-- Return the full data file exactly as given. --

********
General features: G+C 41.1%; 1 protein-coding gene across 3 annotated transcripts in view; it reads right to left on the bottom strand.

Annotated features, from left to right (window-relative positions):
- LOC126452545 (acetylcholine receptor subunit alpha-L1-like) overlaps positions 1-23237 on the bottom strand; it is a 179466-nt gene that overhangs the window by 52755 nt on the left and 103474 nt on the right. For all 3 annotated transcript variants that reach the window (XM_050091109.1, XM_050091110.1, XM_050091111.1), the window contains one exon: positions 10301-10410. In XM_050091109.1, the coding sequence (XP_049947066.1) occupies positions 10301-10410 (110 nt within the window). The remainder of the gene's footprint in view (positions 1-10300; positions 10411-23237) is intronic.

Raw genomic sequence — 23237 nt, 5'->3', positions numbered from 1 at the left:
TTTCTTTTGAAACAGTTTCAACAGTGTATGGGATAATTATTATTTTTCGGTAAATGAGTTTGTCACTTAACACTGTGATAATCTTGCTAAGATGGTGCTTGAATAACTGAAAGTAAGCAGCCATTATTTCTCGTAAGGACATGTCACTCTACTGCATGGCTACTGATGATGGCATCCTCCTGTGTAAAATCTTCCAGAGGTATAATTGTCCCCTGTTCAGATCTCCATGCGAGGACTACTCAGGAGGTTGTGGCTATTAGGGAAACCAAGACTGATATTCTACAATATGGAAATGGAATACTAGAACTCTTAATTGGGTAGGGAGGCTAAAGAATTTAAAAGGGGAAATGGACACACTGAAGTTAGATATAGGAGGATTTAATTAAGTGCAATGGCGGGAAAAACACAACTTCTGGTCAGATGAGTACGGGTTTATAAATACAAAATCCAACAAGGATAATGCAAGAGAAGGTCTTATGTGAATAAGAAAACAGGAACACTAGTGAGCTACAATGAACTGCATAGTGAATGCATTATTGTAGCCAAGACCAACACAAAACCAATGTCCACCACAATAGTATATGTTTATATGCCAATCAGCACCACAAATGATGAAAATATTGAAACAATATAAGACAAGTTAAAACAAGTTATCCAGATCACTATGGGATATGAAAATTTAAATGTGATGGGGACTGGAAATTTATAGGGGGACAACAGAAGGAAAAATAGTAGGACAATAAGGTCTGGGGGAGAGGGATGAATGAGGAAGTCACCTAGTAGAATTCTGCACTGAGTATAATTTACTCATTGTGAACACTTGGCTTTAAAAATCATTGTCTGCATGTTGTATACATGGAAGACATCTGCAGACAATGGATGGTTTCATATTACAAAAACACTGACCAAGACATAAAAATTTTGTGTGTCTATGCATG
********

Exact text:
General features: G+C 41.1%; 1 protein-coding gene across 3 annotated transcripts in view; it reads right to left on the bottom strand.

Annotated features, from left to right (window-relative positions):
- LOC126452545 (acetylcholine receptor subunit alpha-L1-like) overlaps positions 1-23237 on the bottom strand; it is a 179466-nt gene that overhangs the window by 52755 nt on the left and 103474 nt on the right. For all 3 annotated transcript variants that reach the window (XM_050091109.1, XM_050091110.1, XM_050091111.1), the window contains one exon: positions 10301-10410. In XM_050091109.1, the coding sequence (XP_049947066.1) occupies positions 10301-10410 (110 nt within the window). The remainder of the gene's footprint in view (positions 1-10300; positions 10411-23237) is intronic.

Raw genomic sequence — 23237 nt, 5'->3', positions numbered from 1 at the left:
TTTCTTTTGAAACAGTTTCAACAGTGTATGGGATAATTATTATTTTTCGGTAAATGAGTTTGTCACTTAACACTGTGATAATCTTGCTAAGATGGTGCTTGAATAACTGAAAGTAAGCAGCCATTATTTCTCGTAAGGACATGTCACTCTACTGCATGGCTACTGATGATGGCATCCTCCTGTGTAAAATCTTCCAGAGGTATAATTGTCCCCTGTTCAGATCTCCATGCGAGGACTACTCAGGAGGTTGTGGCTATTAGGGAAACCAAGACTGATATTCTACAATATGGAAATGGAATACTAGAACTCTTAATTGGGTAGGGAGGCTAAAGAATTTAAAAGGGGAAATGGACACACTGAAGTTAGATATAGGAGGATTTAATTAAGTGCAATGGCGGGAAAAACACAACTTCTGGTCAGATGAGTACGGGTTTATAAATACAAAATCCAACAAGGATAATGCAAGAGAAGGTCTTATGTGAATAAGAAAACAGGAACACTAGTGAGCTACAATGAACTGCATAGTGAATGCATTATTGTAGCCAAGACCAACACAAAACCAATGTCCACCACAATAGTATATGTTTATATGCCAATCAGCACCACAAATGATGAAAATATTGAAACAATATAAGACAAGTTAAAACAAGTTATCCAGATCACTATGGGATATGAAAATTTAAATGTGATGGGGACTGGAAATTTATAGGGGGACAACAGAAGGAAAAATAGTAGGACAATAAGGTCTGGGGGAGAGGGATGAATGAGGAAGTCACCTAGTAGAATTCTGCACTGAGTATAATTTACTCATTGTGAACACTTGGCTTTAAAAATCATTGTCTGCATGTTGTATACATGGAAGACATCTGCAGACAATGGATGGTTTCATATTACAAAAACACTGACCAAGACATAAAAATTTTGTGTGTCTATGCATG